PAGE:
CFAES Give Today
OSU Extension

College of Food, Agricultural, and Environmental Sciences

March 16, 2015 - 8:51am -- Anonymous

On March 10, the Ohio House of Representatives passed H.B. 61, a proposal to address Ohio’s toxic algae issues.   Last month, the Ohio Senate approved a bill on the same issue, but with several points of difference, however both contain language affecting how and when fertilizer and manure are applied.  Since both of these pieces of legislation are written for the Western Lake Erie basin, is there any reason for farmers here in the Wayne County area to pay attention to these legislative proposals?  Unfortunately, yes, because it is extremely likely that these proposals will serve as a blue print for legislation that will sooner or later be drafted for the entire state of Ohio.  Peggy Hall, specialist with the OSU Extension Agriculture and Resource Law Program recently put together a summary of the similarities and variations between the Senate and House proposals.  Here are some excerpts from that summary:

Prohibitions of surface applications:  Both bills prohibit the surface application of manure and fertilizer, defined as nitrogen or phosphorous, in the western Lake Erie basin on frozen ground, saturated soil, and when the local weather forecast for the application area contains greater than a 50% chance of precipitation exceeding one inch in a 12-hour period.  The Senate version also prohibits the application of granular fertilizer with regard to weather conditions, and the House bill also prohibits reckless violation of EPA rules regarding the surface application of sewage sludge.

Exemptions from prohibitions:  Both bills exempt a person from the above prohibitions for manure and fertilizer applications that are injected into the ground or applied on a growing crop.   Each also contains an exemption for fertilizer that is incorporated into the soil within a certain time period; the House allows a 24-hour time period while the Senate allows 48 hours for incorporation of the fertilizer.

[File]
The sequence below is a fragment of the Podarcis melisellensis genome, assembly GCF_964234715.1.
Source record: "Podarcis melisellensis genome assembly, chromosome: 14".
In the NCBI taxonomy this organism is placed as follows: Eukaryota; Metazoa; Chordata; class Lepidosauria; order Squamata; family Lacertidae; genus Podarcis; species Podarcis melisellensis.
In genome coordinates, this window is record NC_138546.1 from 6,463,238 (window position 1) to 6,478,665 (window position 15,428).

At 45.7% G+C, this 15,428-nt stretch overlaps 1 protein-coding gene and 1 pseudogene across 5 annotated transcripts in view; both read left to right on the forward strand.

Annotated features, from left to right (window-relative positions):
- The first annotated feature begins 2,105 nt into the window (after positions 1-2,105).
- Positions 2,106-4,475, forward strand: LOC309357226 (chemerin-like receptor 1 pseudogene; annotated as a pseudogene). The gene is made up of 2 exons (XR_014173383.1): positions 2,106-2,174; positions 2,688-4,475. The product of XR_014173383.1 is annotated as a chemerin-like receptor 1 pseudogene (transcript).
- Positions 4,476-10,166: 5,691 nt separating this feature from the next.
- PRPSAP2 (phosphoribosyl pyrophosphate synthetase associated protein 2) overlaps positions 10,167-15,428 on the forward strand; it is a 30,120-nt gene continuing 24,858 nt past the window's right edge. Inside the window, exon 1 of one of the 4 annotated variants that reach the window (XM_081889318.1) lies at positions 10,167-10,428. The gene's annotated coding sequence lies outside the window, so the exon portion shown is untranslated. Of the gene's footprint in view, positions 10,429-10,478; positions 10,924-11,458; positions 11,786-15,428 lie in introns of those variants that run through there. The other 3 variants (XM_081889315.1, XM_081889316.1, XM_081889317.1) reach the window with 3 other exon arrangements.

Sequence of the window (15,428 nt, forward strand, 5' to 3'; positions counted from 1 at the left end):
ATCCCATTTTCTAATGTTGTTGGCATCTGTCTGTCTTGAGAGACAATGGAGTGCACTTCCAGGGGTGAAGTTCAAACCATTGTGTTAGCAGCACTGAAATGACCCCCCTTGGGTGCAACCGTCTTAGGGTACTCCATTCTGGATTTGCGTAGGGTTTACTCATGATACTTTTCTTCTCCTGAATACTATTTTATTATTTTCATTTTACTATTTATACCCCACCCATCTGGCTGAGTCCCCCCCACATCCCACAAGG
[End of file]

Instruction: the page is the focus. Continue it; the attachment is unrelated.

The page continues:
Exclusion from enforcement:  The House bill allows a potential violator of the manure prohibitions to request assistance from ODNR, SWCD or other qualified persons on the development of technically feasible and economically reasonable measures that would cease or prevent violations; requires ODNR to assist with the request and set a schedule for implementing the measures; and prevents ODNR from enforcing violations if a person has made such a request, is receiving assistance or is implementing the measures.  The Senate bill does not include these or similar exclusions from enforcement.

Enforcement of violations:  If a person violates the prohibition against manure applications, the Senate authorizes ODNR to assess a civil penalty as determined by rulemaking and after allowing opportunity for a hearing.  The House takes a "corrective action" approach, allowing ODNR to notify a violator and propose corrective actions within a specified time period, then to inspect for continued violations after the specified time period and determine whether violations are still occurring and a civil penalty should be assessed, with an opportunity for a hearing.

Review and sunset: The House bill requires a joint legislative committee review of the results of the prohibitions against fertilizer and manure applications and a report to the Governor of their findings and recommendations on whether to repeal or revise the prohibitions.  The Senate version requires a joint review and report to the Governor after four years, but states that the prohibitions on fertilizer and manure applications will sunset after five years unless the committees jointly recommend continuing the prohibitions.

Agency coordinator: The Senate bill requires the EPA director to serve as the coordinator of harmful algae management and response and to develop plans, protocols and coordinated efforts to address harmful algae.  The House proposal does not contain this or a similar provision.

Studies:  In the Senate bill, the EPA is authorized to conduct studies of nutrient loading from point and nonpoint sources in the Lake Erie and Ohio River basins.  The House bill does not contain this or a similar provision.

Healthy Lake Erie Fund:  The House would not change the existing Healthy Lake Erie Fund, but the Senate proposes eliminating most current uses of the fund and revising it to allow the fund to be used for financial assistance with winter cover crops, edge of field testing, tributary monitoring and animal waste management and conservation measures in the western Lake Erie basin and for reduction of nutrient runoff as determined by ODNR’s Director.

Phosphorous monitoring:  Both bills require certain publicly owned treatment works (POTWs) to conduct monthly monitoring of total and dissolved phosphorous by the end of 2016 and other POTWs to complete a study of their ability to reduce phosphorous, but the House bill would also require the Ohio EPA to modify NPDES permits to include these requirements. 

Dredging:  Both bills prohibit the deposit of dredged materials beginning July 1, 2020; the Senate applies the prohibition to Ohio’s entire portion of Lake Erie and its direct tributaries, while the House would limit the prohibition to the Maumee River basin.

Emergency: The Senate version declares an emergency, allowing the legislation to be effective immediately upon passage, while the House bill does not declare an emergency.


Find the entire text along with links to the actual Senate and House proposals at:

Rory Lewandowski is an OSU Extension Agriculture & Natural Resources educator and may be reached at 330-264-8722.